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Week 2 Book Review of Omnivores Dilemma

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Book Review of Omnivore’s Dilemma
ENGL135 Advanced Composition
DeVry University

Book Review of Omnivore’s Dilemma
The Omnivore’s Dilemma written by Michael Pollan has been written with an aim to address the confusion of every omnivore, or human being to address the need to decide what should be consumed when nature has such a huge variety and bounty to offer. The book starts with a fairly simple question aimed to make us think deeper about our evolved lifestyles and gastronomic tastes. The author asks his readers to answer a fairly simple question, which is “what should we have for dinner?” and goes on to show how complicated the answer can be.
The book is divided into three sections: - Industrial/Corn, Pastoral/Grass. Personal/The Forest, each of which brings out interesting sights and happenings in the food chain. The first section which is the Industrial/Corn section describes how corn is the most important ingredient in the industrial food chain, while the second section on Pastoral/Grass section talks about organic farming. The final section on Personal/The Forest finds the author describing how to make a meal out of whatever he could hunt, grown or gathered by him only. This article presents a book review on the first section only.
Michael Pollan shows us how difficult it is actually to choose what we eat given that nature has such a wide variety of bounty to offer. Yet if the American industry is scrutinized deeply, one basic ingredient seems to be the magical answer: - corn. The American food industry is strongly based on corn, and is used in various forms, from being fed to live stock, to being used in processed items such as soda or beer. The author describes how corn came to dominate the American markets and industrial food chain because of a combination of factors and pays a visit to George Naylor’s farm in Iowa to experience and learn about these factors first hand. He describes that human association of the corn is extremely essential as the plant cannot survive on its own. The seeds need to be planted one at a time by humans and only that way the next crop can be grown.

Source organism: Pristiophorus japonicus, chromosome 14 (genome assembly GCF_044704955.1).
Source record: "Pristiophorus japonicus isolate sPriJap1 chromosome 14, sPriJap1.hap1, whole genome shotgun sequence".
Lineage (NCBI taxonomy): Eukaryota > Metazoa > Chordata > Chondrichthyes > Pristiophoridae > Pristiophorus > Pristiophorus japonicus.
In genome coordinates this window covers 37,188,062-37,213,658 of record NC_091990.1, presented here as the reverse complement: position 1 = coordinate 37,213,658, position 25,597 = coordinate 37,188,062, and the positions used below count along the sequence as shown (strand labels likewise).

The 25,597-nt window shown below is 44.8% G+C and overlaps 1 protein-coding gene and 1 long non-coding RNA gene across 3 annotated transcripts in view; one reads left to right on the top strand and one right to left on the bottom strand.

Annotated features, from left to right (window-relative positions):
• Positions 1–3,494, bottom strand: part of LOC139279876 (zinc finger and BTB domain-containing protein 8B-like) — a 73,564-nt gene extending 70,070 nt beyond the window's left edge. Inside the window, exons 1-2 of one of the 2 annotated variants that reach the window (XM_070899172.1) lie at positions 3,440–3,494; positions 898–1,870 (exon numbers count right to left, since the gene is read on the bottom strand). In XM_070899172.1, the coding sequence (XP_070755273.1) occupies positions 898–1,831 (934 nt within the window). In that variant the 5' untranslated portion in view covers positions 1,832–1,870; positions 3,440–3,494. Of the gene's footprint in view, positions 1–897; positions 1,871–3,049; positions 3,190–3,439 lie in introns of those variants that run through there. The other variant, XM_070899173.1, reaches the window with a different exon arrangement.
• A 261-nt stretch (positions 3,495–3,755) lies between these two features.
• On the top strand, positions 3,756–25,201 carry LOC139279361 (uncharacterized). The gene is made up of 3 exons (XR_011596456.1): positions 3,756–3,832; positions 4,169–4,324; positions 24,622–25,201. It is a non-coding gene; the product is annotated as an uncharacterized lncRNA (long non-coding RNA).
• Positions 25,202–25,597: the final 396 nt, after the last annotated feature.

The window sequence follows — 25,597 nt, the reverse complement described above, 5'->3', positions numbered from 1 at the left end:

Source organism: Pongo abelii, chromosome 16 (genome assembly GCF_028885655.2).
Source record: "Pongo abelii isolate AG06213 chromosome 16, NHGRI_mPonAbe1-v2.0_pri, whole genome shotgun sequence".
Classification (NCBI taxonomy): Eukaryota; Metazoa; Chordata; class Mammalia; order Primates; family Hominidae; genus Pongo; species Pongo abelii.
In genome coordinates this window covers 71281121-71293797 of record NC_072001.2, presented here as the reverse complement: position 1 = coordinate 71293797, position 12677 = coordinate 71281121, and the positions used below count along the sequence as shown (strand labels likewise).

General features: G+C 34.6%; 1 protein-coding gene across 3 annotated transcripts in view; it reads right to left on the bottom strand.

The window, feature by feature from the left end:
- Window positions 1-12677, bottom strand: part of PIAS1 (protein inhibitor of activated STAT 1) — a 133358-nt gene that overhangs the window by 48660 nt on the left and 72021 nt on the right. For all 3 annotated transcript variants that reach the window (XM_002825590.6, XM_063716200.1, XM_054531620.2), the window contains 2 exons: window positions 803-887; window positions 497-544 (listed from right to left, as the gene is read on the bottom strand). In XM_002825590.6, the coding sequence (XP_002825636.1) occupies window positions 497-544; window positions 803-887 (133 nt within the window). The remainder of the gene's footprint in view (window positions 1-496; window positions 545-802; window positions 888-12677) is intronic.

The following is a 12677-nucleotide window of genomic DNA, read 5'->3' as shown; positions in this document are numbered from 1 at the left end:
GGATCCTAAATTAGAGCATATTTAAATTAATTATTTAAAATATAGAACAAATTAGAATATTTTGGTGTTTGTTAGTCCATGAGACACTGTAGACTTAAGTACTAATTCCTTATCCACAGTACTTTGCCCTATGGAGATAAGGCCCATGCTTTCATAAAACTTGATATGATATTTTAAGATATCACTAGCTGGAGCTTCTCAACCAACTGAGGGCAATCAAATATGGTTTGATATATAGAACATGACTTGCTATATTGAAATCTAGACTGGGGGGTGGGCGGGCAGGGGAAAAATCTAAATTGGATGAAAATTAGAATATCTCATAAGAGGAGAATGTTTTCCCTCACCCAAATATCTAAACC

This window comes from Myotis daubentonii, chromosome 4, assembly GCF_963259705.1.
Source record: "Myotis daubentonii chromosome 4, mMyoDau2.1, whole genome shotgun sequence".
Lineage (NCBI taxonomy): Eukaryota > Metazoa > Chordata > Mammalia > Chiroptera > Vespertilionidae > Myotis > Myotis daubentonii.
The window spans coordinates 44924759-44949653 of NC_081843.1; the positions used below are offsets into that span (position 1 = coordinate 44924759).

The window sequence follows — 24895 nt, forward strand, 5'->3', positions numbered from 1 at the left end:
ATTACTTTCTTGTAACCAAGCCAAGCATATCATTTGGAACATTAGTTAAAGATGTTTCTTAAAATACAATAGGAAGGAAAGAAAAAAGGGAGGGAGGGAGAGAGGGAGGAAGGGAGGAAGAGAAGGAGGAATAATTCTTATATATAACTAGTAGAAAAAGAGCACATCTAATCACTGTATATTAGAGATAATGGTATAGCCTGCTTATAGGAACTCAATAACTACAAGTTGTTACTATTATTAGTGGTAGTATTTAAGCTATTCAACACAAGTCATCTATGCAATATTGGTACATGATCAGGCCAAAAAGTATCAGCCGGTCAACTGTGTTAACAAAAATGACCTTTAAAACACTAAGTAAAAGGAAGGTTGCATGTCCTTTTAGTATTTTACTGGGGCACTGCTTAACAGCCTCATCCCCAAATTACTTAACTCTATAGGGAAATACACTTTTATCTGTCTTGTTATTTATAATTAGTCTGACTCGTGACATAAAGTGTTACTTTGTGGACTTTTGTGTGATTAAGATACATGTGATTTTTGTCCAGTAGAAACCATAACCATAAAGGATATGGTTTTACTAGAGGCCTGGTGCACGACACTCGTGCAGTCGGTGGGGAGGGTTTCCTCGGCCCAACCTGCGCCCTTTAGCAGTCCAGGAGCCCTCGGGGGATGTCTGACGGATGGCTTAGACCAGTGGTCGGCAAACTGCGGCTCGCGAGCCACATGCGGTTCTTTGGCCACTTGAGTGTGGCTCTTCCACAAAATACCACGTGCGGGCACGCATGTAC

The author goes on to describe how every component of a burger meal is made from or based on corn. He analyzes a meal from McDonalds and goes to show that all the items on the meal are corn based. Pollan also spends time in a feedlot, analyzing the conditions in which animals are kept prior to their slaughter, and observes how feeding them corn is injurious for animals which are meant to consume grass. This leads to animals falling sick and therefore treated with antibiotics which lead to further complications as too much usage of the antibiotics have led to diseases such as mad-cow disease and others which would not have happened if the cows had been allowed their usual diet.
To summarize the first section, it would be said that the author has opened the reader’s eyes literally in terms of the products we think we are eating versus the ingredient that it actually is. Be it beer, Twinkies or McNuggets, the basic and strongest ingredient remains corn. Even the livestock is given a diet of corn as it is more pocket-friendly. This makes us re-think our eating habits and wonder why we are restraining ourselves when nature has such huge array of choices to offer. Michael Pollan’s Omnivore’s Dilemma is an excellent read if we consider ourselves as responsible consumers.

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